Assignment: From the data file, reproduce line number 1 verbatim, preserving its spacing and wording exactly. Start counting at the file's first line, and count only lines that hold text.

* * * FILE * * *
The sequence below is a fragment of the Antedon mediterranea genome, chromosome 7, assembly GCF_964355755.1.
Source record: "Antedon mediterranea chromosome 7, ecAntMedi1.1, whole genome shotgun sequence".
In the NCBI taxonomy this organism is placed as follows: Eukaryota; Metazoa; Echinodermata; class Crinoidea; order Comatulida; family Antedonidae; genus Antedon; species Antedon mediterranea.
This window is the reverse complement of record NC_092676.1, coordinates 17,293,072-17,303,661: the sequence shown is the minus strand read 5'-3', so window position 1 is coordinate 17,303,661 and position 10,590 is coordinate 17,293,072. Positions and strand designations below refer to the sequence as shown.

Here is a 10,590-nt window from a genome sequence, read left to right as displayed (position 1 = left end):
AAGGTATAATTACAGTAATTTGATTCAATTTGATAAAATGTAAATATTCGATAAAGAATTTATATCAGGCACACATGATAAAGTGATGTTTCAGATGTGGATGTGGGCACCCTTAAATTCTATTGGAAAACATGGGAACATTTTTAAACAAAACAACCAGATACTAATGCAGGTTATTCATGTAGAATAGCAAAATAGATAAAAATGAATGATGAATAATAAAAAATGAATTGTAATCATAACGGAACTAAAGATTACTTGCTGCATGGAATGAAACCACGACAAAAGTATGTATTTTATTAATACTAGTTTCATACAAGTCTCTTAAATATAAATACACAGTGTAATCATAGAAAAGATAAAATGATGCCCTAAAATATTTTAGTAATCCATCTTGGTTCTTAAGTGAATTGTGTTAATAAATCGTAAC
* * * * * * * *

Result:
The sequence below is a fragment of the Antedon mediterranea genome, chromosome 7, assembly GCF_964355755.1.